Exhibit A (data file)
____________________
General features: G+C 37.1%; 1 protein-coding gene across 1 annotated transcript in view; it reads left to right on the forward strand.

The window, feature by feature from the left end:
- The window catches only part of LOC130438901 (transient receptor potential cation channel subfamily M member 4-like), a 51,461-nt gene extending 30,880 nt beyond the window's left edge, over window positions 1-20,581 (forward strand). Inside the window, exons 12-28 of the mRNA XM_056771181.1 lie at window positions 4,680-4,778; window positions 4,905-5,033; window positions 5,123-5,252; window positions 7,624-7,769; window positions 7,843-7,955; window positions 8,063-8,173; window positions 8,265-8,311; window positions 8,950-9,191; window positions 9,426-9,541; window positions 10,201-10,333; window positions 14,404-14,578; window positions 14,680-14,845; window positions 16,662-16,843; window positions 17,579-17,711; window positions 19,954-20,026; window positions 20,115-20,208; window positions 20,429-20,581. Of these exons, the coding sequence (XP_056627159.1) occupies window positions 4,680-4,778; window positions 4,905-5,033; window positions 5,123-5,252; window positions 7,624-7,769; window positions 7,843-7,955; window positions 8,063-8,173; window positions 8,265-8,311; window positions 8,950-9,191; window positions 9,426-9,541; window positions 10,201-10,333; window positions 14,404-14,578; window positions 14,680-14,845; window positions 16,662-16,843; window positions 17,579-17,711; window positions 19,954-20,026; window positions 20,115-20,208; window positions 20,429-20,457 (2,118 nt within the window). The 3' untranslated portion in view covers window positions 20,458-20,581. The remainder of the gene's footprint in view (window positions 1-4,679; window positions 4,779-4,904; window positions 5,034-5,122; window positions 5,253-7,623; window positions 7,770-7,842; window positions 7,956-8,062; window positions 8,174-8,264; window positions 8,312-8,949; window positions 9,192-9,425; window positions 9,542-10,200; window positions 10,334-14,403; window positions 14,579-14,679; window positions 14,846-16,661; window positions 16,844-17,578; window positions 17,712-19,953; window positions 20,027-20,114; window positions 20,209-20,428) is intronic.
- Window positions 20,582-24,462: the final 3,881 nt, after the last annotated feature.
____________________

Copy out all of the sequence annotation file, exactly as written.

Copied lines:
General features: G+C 37.1%; 1 protein-coding gene across 1 annotated transcript in view; it reads left to right on the forward strand.

The window, feature by feature from the left end:
- The window catches only part of LOC130438901 (transient receptor potential cation channel subfamily M member 4-like), a 51,461-nt gene extending 30,880 nt beyond the window's left edge, over window positions 1-20,581 (forward strand). Inside the window, exons 12-28 of the mRNA XM_056771181.1 lie at window positions 4,680-4,778; window positions 4,905-5,033; window positions 5,123-5,252; window positions 7,624-7,769; window positions 7,843-7,955; window positions 8,063-8,173; window positions 8,265-8,311; window positions 8,950-9,191; window positions 9,426-9,541; window positions 10,201-10,333; window positions 14,404-14,578; window positions 14,680-14,845; window positions 16,662-16,843; window positions 17,579-17,711; window positions 19,954-20,026; window positions 20,115-20,208; window positions 20,429-20,581. Of these exons, the coding sequence (XP_056627159.1) occupies window positions 4,680-4,778; window positions 4,905-5,033; window positions 5,123-5,252; window positions 7,624-7,769; window positions 7,843-7,955; window positions 8,063-8,173; window positions 8,265-8,311; window positions 8,950-9,191; window positions 9,426-9,541; window positions 10,201-10,333; window positions 14,404-14,578; window positions 14,680-14,845; window positions 16,662-16,843; window positions 17,579-17,711; window positions 19,954-20,026; window positions 20,115-20,208; window positions 20,429-20,457 (2,118 nt within the window). The 3' untranslated portion in view covers window positions 20,458-20,581. The remainder of the gene's footprint in view (window positions 1-4,679; window positions 4,779-4,904; window positions 5,034-5,122; window positions 5,253-7,623; window positions 7,770-7,842; window positions 7,956-8,062; window positions 8,174-8,264; window positions 8,312-8,949; window positions 9,192-9,425; window positions 9,542-10,200; window positions 10,334-14,403; window positions 14,579-14,679; window positions 14,846-16,661; window positions 16,844-17,578; window positions 17,712-19,953; window positions 20,027-20,114; window positions 20,209-20,428) is intronic.
- Window positions 20,582-24,462: the final 3,881 nt, after the last annotated feature.